The mission of the Philosophy Department is to offer training in all major areas of philosophy in the analytic tradition for both undergraduate and graduate students. The Department also offers a number of service courses for other University departments and for the University's General Education requirements.
The Philosophy Department at Wayne State University boasts a distinguished and ongoing tradition of pursuing philosophy in a lively and constructive fashion. The Philosophy Department offers courses of study leading to the B.A. degree, with a major or a minor in Philosophy, at the undergraduate level, and to the M.A. and Ph.D. degrees at the graduate level.
You are invited to browse these pages to meet our faculty or find out more about our undergraduate and graduate programs. Our website also includes information about our department's Learning Outcomes and Program Enhancement, our 2008 Program Self-Study, and our By-Laws and Promotion & Tenure Guidelines.
What Is Philosophy?
Philosophy is concerned with fundamental issues that arise when human beings think about the nature of the universe, their own nature, their relationship to the world and to one another: Is the universe really physical or is it the product of some mind? What is mind, and what is its relation to matter? Are we capable of free choice or is our every act determined by past events? What makes for a morally right act or a just society? How good is our evidence for the beliefs we hold? These are the kinds of questions that are addressed by philosophers.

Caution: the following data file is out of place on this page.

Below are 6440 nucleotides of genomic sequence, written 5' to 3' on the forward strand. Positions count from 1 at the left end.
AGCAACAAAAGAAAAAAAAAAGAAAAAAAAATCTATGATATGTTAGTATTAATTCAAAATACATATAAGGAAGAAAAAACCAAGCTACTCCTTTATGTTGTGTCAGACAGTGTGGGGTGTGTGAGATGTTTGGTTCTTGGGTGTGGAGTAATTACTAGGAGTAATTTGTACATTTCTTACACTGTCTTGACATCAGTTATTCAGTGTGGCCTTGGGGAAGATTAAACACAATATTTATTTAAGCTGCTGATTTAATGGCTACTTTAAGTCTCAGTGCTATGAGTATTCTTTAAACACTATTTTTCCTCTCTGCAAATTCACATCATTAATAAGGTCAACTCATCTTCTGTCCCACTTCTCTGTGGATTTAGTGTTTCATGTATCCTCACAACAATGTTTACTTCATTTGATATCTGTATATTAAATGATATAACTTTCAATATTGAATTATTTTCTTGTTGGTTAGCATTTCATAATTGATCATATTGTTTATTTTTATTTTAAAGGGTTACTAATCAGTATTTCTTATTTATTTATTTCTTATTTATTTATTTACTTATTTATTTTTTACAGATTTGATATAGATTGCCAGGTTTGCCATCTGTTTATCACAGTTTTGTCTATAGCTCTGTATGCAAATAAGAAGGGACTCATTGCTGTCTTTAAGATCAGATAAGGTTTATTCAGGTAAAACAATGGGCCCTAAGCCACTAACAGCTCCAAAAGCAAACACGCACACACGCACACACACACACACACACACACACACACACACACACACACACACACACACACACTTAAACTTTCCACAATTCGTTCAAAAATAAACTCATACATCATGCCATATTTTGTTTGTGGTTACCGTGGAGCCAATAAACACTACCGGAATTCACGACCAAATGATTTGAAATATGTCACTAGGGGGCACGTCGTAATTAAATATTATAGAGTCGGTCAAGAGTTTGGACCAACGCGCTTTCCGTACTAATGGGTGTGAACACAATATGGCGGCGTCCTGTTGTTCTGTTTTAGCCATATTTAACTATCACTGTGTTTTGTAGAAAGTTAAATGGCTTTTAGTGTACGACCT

The primary methods of philosophy are not the empirical methods of disciplines like physics or history, however. The answers to philosophical problems are not to be found "under rocks"; the answers are to be found, not by looking hard, but by thinking hard. Philosophy's methods involve the critical evaluation of fundamental assumptions and the construction and evaluation of arguments that criticize or support philosophical positions.
Students of philosophy who become adept at analysis of issues, concepts, and evidence, who are able to construct and critique arguments, and who can forge and express coherent views on complex matters are well-prepared to enter the fields of law, medicine, the ministry, and, of course, education. In addition to critical and writing skills, students of philosophy acquire knowledge of value theory, political philosophy, ethics, logic, metaphysics, and epistemology, which provide excellent preparation for careers in the above fields, as well as many others.
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